Lyoto Machida put on a strong third round, and even showed off his wrestling, while battling to a split decision victory against Rafael Carvalho at Bellator 213.
The latest Bellator free agent signing was set to make his debut on Saturday night in Honolulu, Hawaii. At Bellator 213, Lyoto Machida was stepping into the Bellator cage for the first time. ‘The Dragon,’ of course, was a former UFC light heavyweight champion and middleweight title challenger. At age 40, he’d left the UFC on a two-fight win streak (against Eryk Anders and Vitor Belfort) to join brother Chinzo in Scott Coker’s promotion.
There were plenty of intriguing match-ups in Bellator for Machida, including rematches with Ryan Bader, Phil Davis, and Rampage Jackson. Yet before he could worry about any of those, Lyoto ‘The Dragon’ Machida had to contend with former Bellator middleweight champion Rafael Carvalho.
Carvalho, it should be noted, missed weight for the fight by a half pound.
Lyoto Machida’s Bellator debut began when Rafael Carvalho pushed ‘The Dragon’ up against the cage. That was the scene for the first half of the opening round, though Carvalho was able to open up Machida, bloodying his nose with a right hand. Machida would free himself, however, and work from southpaw, utilizing as always his karate-style stance. Machida attacked with a left, then had to block a kick. Carvalho was switching stances as well, and dumped Machida off a kick, though Machida did more damage from the bottom and immediately scrambled out. A counter right would land for Machida late, and they’d go to a second round.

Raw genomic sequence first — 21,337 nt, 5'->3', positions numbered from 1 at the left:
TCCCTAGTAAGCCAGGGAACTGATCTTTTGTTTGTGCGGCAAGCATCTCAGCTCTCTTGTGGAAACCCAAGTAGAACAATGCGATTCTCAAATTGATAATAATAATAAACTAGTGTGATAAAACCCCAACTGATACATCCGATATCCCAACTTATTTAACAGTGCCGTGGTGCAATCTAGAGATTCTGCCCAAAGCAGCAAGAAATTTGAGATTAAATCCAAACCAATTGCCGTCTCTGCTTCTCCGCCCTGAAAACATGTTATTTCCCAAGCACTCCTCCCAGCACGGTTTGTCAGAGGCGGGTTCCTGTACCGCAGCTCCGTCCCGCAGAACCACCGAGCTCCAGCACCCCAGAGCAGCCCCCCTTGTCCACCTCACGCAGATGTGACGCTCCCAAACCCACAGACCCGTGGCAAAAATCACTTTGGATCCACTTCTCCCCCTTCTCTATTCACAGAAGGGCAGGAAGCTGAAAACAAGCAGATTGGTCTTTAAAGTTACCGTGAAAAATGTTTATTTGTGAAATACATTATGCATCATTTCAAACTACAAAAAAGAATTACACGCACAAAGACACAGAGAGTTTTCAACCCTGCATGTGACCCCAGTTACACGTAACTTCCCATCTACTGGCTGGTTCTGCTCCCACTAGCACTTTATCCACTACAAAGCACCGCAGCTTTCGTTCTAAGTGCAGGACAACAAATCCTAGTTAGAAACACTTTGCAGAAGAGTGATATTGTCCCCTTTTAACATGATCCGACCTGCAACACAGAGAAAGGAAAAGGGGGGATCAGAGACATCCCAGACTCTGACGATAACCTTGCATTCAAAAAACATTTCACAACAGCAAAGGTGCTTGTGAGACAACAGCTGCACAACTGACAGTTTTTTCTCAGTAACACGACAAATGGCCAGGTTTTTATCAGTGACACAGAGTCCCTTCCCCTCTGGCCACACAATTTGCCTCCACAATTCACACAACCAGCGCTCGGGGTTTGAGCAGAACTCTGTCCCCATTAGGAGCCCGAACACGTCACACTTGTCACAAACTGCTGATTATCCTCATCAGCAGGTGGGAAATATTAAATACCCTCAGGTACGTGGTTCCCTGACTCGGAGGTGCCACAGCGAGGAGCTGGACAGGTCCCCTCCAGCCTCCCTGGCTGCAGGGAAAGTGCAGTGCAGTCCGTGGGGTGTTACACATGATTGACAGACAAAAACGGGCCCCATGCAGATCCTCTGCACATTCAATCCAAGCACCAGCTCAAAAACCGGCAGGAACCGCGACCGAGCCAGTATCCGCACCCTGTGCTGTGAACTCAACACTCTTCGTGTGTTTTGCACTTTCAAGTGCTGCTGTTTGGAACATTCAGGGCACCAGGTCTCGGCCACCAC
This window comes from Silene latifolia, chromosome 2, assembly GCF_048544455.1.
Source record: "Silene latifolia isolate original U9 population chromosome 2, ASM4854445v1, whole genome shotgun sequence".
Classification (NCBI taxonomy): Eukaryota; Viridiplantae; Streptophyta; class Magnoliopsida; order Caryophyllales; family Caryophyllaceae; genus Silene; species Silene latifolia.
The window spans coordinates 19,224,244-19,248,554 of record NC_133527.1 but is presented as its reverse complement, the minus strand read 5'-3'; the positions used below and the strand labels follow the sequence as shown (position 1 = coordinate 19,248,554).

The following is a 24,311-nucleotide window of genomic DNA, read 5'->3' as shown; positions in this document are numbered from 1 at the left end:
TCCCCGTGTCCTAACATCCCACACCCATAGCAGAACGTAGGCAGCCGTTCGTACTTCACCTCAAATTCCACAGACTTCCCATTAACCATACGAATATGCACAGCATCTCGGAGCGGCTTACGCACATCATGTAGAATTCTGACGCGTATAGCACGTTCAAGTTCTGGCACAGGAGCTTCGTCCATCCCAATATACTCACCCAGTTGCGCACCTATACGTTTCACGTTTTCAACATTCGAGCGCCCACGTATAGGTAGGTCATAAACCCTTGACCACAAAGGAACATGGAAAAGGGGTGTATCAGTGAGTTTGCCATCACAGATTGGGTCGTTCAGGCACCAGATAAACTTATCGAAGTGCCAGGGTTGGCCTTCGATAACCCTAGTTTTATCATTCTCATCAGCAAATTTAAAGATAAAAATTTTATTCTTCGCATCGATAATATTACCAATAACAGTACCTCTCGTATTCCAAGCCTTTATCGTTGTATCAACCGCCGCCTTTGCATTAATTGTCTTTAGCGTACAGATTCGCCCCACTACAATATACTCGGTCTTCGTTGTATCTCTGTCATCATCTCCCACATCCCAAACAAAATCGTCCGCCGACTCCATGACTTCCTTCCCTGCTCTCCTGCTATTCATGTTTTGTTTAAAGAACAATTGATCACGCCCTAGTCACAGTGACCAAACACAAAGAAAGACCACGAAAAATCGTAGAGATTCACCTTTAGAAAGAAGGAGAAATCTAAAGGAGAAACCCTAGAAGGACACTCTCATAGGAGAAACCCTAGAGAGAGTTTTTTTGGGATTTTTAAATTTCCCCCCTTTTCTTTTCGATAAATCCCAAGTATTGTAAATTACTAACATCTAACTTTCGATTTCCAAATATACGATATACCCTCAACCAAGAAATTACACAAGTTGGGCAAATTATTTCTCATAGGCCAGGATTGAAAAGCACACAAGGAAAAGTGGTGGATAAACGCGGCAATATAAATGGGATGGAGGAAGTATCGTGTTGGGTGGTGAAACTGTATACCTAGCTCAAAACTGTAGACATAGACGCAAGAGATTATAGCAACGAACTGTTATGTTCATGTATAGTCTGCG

Machida was forced to block a head kick early in round two. Carvalho came storming back on the attack, forcing Machida to backpedal out of harm’s way. He’d then tie up with the former UFC champ. Back in the open, they’d trade kicks, Machida going high, Carvalho low. Machida eventually gave his opponent a jolt with a partially blocked head kick. Carvalho began stalking Machida, and caught him with a left, sending Machida sprawling back. Machida popped right back up, and continued to threaten with counters, though Carvalho was in the driver’s seat. A brief break for an eye poke halted the action, after which Machida connected with a punch — then exploded in the final seconds of the round, charging across the cage to launch a front kick.
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The third opened with an exchange of kicks, followed by Carvalho going on the attack, and Machida retreating. Machida then surprised just about everyone by changing levels and scoring a key takedown. Carvalho attempted to pull off a kimura from the bottom, but lost it quickly. Moments later, Machida moved to full mount. Machida landed some shoulder strikes, then looked to drop an elbow which wound up being more of a forearm. Carvalho would scramble free, however, with just over ninety seconds remaining. Carlvaho then ate a knee, and returned fire with a low blow. When they got back underway, a trip saw Machida take the fight back to the ground, where he worked from guard. Carcalho would make it up, only for Machida to sink in a guillotine, but time ran out.
Machida said post-fight that his goal was to fight for the title in Bellator. Though off a split decision, whether he’s done enough remains to be seen.
Lyoto Machida def. Rafael Carvalho by split decision (29-28, 28-29, 29-28)